Tag Archives: Religion

Owen Strachan: Polyamory Is Wrong

Many people expect religious types to lead the way ethically.

In recent days, one religious publisher went the opposite way. Christianity Today ran a piece entitled “Polyamory: Pastors’ Next Sexual Frontier.” Polyamory—from the Latin “several loves”—refers, please note, to three or more adults in consenting sexual relationships.

Alongside general common sense, the piece by Preston Sprinkle and Branson Parler identified positive elements of polyamorous instincts. The desire for family, rejection of individualism and focus on community in polyamorous desires are “good things” that draw people to polyamory.

One thing is for sure: this isn’t your grandfather’s religion.

It’s a strange day when an evangelical publisher puts out material identifying polyamory in positive terms.

We need a clearer word: polyamory is wrong. There is nothing good in it.

Let’s return to the day when religious types led the way ethically.

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Jerry Bowyer: The Real Point in Diversity

The point of “diversity” in the marketplace should be for people with different points of view contribute different things to the business.

But ideologues today typically use diversity as little more than a code-word for identity politics. They don’t care about genuine diversity—diversity that would include different points of view, different worldviews. In truth: They really just want progressives from various identity groups.

According to a new study by the Religious Freedom and Business Foundation, this thinking is now dominant in the corporate world. Among Fortune 100 companies, “protected categories” such as race and gender were emphasized by corporations over religion by a factor of 34 to 1.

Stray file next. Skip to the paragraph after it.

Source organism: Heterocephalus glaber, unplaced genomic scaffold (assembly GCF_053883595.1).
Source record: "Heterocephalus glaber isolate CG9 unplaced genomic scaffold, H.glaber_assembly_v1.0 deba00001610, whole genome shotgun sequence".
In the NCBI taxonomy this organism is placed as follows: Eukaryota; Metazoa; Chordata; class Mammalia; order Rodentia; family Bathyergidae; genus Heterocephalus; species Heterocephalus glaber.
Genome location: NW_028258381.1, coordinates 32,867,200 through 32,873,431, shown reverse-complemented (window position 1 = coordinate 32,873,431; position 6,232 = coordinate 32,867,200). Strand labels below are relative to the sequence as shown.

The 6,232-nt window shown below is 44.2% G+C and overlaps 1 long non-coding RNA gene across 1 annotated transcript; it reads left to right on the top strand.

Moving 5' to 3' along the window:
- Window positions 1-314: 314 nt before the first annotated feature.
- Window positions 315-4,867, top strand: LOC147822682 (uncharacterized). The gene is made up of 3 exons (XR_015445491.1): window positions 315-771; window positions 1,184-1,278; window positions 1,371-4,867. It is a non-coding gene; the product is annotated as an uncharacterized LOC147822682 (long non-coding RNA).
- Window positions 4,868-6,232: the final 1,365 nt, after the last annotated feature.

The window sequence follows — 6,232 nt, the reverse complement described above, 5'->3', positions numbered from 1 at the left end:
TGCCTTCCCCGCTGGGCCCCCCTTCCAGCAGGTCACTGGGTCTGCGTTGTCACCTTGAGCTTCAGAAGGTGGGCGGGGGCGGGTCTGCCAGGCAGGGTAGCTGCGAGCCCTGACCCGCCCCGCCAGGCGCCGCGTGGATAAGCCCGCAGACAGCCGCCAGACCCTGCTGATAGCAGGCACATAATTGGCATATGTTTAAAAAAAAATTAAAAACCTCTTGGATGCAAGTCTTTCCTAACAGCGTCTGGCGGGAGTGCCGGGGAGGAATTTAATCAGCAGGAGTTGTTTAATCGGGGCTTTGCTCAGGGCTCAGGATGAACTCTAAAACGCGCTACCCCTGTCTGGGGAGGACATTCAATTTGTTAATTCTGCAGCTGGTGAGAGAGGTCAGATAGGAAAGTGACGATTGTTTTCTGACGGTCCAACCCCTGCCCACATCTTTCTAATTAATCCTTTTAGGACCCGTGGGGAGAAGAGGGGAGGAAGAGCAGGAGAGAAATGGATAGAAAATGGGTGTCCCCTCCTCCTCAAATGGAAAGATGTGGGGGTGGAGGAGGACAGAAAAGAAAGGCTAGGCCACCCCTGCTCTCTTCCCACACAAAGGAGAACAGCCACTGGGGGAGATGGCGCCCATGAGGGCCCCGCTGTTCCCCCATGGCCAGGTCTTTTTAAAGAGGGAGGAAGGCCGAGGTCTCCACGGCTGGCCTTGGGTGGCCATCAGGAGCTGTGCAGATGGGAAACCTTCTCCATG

Corporations love to talk about “diversity” and “inclusivity”—but their concern is really only skin deep.

It’s time to go deeper and add religious and viewpoint diversity to America’s largest companies.

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The Relationship Between Religion and Politics: Seth Leibsohn and Pete Peterson

Seth Leibsohn and Pete Peterson, Dean of the Pepperdine School of Public Policy, discuss the role of religion in politics and the role of politics in religion. For more information on the conference that took place on February 6, including a link to watch the entire conference, visit Pepperdine.

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A Christmas Story Special

Townhall Review — December 21, 2019

In this special edition of the Townhall Review, Michael Medved tells the story of Christmas, from the humble beginnings of Jesus Christ’s birth to Saint Nicholas to Santa Clause. Medved shares how Christmas was both frowned upon and celebrated in colonial America and how General George Washington used the holiday to his advantage in the Revolutionary War. Dennis Prager rounds out the show by expressing his gratitude for religion and particularly Christianity in America, even though he is a Jew.

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Albert Mohler: Dramatic Changes in the American Religious Landscape